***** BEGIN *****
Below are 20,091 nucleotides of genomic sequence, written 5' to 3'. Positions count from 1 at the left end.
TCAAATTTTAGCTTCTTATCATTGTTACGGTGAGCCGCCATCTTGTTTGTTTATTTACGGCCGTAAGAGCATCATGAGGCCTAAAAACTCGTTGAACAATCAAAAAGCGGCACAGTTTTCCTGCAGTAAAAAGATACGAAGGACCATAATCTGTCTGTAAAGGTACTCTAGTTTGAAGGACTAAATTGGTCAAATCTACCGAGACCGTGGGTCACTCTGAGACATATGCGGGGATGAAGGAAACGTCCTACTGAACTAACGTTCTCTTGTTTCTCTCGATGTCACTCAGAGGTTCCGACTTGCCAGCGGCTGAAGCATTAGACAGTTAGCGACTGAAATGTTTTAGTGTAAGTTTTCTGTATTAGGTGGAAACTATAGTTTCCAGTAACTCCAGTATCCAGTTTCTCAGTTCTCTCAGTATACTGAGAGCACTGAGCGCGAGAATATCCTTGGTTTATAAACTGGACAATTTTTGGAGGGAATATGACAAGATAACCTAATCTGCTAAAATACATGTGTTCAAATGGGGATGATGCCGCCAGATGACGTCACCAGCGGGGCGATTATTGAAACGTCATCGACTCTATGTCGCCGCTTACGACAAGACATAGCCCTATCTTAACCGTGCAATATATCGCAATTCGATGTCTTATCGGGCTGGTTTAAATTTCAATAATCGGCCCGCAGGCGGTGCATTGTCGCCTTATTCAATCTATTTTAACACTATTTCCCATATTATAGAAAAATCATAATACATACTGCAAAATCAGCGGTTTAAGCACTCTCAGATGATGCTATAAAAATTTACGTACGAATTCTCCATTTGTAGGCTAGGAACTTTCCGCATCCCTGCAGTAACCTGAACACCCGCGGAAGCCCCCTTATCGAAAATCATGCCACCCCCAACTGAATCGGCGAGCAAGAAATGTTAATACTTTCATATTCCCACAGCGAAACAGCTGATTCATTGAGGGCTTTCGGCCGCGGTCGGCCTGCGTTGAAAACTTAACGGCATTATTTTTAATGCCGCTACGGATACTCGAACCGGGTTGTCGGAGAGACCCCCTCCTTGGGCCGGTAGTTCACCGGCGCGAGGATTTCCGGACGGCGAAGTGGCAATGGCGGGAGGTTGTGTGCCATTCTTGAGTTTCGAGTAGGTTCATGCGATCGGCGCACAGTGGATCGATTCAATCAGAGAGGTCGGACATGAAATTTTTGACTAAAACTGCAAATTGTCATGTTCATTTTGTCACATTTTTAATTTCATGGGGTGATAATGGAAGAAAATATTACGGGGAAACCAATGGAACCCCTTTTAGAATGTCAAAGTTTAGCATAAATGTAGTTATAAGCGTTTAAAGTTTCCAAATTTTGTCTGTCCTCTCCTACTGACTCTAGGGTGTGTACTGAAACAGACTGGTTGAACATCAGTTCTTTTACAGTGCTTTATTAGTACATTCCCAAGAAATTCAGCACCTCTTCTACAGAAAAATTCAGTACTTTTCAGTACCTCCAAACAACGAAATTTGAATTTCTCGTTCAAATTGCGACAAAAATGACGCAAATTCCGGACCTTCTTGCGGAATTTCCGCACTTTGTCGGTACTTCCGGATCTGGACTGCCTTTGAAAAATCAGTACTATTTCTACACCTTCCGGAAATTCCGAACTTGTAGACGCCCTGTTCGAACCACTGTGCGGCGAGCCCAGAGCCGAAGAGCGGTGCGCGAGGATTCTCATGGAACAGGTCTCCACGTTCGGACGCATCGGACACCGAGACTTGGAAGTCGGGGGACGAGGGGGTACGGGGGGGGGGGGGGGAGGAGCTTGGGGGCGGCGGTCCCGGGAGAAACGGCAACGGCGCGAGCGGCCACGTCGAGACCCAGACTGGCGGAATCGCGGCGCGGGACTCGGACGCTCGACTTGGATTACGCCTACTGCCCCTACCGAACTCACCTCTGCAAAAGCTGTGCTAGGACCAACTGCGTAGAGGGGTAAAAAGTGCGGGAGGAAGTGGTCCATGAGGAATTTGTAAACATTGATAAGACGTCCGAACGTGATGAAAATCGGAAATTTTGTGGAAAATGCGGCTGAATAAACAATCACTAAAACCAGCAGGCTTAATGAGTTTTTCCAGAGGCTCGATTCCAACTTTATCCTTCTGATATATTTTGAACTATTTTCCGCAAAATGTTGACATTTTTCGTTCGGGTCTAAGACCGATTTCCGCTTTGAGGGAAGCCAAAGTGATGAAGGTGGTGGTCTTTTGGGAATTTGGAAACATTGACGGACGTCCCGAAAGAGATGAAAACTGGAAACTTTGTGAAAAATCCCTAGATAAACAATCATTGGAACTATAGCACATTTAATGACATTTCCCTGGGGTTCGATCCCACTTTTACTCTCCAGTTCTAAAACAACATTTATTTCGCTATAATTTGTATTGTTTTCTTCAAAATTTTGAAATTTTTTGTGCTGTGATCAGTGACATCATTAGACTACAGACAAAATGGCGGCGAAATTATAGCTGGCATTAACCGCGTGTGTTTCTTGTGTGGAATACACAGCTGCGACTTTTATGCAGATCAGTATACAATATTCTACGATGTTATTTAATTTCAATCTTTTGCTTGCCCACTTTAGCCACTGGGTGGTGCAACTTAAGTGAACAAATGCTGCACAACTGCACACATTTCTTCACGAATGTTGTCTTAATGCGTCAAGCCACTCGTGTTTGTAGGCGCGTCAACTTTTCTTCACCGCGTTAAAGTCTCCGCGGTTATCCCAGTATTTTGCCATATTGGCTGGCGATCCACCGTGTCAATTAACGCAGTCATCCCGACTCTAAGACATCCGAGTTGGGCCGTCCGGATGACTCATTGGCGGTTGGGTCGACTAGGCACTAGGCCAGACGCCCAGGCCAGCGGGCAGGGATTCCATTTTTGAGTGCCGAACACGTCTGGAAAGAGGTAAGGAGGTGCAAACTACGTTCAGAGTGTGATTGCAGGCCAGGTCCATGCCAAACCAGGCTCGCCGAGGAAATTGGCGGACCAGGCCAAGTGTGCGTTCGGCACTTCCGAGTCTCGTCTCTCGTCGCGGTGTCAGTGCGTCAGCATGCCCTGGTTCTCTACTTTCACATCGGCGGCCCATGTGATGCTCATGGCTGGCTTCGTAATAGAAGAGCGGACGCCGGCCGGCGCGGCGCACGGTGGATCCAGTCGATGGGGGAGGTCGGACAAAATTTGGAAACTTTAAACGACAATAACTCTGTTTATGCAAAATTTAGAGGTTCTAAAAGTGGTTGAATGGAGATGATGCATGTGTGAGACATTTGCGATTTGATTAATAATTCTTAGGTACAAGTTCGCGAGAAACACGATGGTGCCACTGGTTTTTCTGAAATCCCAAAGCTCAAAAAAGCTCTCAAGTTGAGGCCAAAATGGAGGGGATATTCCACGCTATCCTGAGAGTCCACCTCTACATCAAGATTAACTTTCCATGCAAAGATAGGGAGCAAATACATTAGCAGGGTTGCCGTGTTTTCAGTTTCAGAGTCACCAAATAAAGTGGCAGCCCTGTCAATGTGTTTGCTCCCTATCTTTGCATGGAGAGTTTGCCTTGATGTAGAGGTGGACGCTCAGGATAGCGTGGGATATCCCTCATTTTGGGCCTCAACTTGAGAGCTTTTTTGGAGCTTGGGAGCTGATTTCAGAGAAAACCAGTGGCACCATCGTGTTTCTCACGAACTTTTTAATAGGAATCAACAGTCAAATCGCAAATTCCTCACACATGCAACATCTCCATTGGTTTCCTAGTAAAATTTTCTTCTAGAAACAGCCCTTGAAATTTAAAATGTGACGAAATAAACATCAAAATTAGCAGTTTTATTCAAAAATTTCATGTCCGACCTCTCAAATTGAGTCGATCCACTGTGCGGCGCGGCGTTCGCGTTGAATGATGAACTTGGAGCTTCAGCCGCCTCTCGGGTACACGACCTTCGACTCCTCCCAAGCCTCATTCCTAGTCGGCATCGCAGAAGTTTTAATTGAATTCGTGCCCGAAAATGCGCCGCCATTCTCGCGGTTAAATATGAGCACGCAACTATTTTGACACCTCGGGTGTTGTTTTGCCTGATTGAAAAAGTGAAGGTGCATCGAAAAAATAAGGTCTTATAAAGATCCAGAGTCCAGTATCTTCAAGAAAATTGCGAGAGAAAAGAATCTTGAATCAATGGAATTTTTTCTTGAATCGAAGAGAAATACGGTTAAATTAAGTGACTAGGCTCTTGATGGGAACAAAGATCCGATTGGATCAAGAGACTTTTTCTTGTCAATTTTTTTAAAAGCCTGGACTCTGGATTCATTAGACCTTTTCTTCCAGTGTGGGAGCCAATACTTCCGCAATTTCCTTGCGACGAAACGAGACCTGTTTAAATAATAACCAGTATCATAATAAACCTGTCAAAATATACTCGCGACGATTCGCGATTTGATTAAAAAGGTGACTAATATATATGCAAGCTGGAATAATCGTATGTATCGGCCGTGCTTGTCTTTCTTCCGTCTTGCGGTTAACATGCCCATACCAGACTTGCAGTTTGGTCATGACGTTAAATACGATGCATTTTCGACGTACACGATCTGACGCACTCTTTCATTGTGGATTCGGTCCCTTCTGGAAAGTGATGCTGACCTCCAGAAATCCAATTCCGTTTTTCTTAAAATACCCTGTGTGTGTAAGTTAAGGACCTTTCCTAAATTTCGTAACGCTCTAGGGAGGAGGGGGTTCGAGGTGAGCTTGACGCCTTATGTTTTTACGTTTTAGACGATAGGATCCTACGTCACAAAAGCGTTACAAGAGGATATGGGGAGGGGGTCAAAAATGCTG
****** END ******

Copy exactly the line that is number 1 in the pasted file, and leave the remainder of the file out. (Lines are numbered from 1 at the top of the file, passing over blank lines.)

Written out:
Below are 20,091 nucleotides of genomic sequence, written 5' to 3'. Positions count from 1 at the left end.